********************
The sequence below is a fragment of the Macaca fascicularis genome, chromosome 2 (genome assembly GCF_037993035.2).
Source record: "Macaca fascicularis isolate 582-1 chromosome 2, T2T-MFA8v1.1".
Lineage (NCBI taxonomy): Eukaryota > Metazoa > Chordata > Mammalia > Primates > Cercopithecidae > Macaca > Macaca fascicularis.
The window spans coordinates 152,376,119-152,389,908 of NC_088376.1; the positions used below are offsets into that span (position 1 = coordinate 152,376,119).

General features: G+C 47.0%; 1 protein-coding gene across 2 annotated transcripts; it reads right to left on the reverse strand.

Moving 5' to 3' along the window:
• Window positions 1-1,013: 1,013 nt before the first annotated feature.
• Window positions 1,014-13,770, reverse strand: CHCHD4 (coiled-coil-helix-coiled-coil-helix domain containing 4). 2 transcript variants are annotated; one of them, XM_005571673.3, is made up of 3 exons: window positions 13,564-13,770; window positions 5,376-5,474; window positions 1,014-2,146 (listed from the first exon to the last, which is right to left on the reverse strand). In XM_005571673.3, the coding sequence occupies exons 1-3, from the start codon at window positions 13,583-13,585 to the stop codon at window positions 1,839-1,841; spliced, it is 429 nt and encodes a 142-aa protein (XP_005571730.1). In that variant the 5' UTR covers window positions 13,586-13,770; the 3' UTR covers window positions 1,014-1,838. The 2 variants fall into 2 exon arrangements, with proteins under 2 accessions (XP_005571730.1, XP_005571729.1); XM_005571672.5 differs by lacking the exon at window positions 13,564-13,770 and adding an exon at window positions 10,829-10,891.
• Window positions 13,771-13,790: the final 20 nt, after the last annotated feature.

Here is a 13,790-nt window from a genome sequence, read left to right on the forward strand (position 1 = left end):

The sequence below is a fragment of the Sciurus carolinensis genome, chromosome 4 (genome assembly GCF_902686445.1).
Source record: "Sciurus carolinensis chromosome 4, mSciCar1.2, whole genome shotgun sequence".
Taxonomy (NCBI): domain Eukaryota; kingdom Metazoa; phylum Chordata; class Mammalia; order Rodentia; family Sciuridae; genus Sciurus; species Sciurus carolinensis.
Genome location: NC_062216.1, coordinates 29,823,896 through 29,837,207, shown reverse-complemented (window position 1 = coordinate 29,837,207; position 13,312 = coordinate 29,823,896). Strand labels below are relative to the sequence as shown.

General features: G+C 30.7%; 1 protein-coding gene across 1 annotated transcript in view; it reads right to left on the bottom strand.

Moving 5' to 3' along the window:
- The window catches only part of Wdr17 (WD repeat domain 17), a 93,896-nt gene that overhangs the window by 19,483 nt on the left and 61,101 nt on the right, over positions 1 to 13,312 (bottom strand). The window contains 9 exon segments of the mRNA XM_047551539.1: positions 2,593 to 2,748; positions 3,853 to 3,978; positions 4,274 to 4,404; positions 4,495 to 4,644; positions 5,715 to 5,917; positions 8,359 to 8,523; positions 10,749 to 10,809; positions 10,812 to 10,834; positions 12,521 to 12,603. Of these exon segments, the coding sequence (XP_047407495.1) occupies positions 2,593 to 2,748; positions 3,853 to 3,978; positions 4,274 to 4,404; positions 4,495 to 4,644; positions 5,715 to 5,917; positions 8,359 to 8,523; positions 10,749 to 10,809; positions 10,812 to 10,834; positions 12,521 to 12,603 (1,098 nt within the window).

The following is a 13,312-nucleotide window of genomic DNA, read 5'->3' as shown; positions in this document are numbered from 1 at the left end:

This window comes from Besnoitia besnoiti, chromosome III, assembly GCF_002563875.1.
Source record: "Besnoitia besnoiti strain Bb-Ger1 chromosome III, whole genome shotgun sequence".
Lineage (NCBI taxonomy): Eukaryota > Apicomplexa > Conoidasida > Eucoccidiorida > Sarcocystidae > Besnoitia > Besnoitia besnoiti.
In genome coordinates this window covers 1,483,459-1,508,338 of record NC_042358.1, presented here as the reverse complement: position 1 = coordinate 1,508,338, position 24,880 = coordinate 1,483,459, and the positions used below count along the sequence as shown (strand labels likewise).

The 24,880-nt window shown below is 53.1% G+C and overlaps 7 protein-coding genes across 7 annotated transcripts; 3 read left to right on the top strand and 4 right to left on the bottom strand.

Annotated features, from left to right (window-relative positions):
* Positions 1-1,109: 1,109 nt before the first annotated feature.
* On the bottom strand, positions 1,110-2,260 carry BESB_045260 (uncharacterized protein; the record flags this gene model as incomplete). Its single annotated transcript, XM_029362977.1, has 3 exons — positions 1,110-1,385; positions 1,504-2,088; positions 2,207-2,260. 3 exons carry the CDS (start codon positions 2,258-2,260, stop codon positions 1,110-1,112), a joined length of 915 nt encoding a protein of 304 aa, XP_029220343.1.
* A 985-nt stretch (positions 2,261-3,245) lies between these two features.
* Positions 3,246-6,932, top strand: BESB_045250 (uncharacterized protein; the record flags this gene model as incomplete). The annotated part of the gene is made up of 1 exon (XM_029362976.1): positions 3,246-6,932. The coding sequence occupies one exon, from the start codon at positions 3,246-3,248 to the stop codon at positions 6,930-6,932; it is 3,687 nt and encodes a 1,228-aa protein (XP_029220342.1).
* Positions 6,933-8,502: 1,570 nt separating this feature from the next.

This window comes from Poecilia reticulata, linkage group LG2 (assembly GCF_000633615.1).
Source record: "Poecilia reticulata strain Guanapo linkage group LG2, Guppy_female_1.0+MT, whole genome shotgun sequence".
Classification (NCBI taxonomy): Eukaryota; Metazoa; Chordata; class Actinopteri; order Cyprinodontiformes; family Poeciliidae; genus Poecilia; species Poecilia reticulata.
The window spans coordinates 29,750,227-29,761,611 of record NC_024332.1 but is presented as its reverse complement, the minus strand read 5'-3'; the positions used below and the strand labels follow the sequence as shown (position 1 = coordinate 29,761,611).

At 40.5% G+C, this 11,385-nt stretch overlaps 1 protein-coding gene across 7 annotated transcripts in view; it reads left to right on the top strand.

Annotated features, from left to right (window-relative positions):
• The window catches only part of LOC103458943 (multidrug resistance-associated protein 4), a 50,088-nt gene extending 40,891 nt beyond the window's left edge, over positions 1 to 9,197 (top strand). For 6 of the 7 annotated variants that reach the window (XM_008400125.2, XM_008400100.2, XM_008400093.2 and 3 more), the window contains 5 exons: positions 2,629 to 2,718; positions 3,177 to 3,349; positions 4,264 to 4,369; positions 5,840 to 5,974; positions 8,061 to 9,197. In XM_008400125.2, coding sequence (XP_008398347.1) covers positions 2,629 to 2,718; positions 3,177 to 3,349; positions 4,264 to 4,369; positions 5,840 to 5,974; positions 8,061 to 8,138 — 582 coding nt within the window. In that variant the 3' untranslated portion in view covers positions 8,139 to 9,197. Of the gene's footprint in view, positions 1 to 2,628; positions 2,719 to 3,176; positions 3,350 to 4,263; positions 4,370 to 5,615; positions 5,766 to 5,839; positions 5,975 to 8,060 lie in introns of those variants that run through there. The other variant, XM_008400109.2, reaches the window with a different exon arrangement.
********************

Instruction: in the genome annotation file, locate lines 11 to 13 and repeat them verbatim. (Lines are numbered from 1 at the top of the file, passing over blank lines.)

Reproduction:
The sequence below is a fragment of the Sciurus carolinensis genome, chromosome 4 (genome assembly GCF_902686445.1).
Source record: "Sciurus carolinensis chromosome 4, mSciCar1.2, whole genome shotgun sequence".
Taxonomy (NCBI): domain Eukaryota; kingdom Metazoa; phylum Chordata; class Mammalia; order Rodentia; family Sciuridae; genus Sciurus; species Sciurus carolinensis.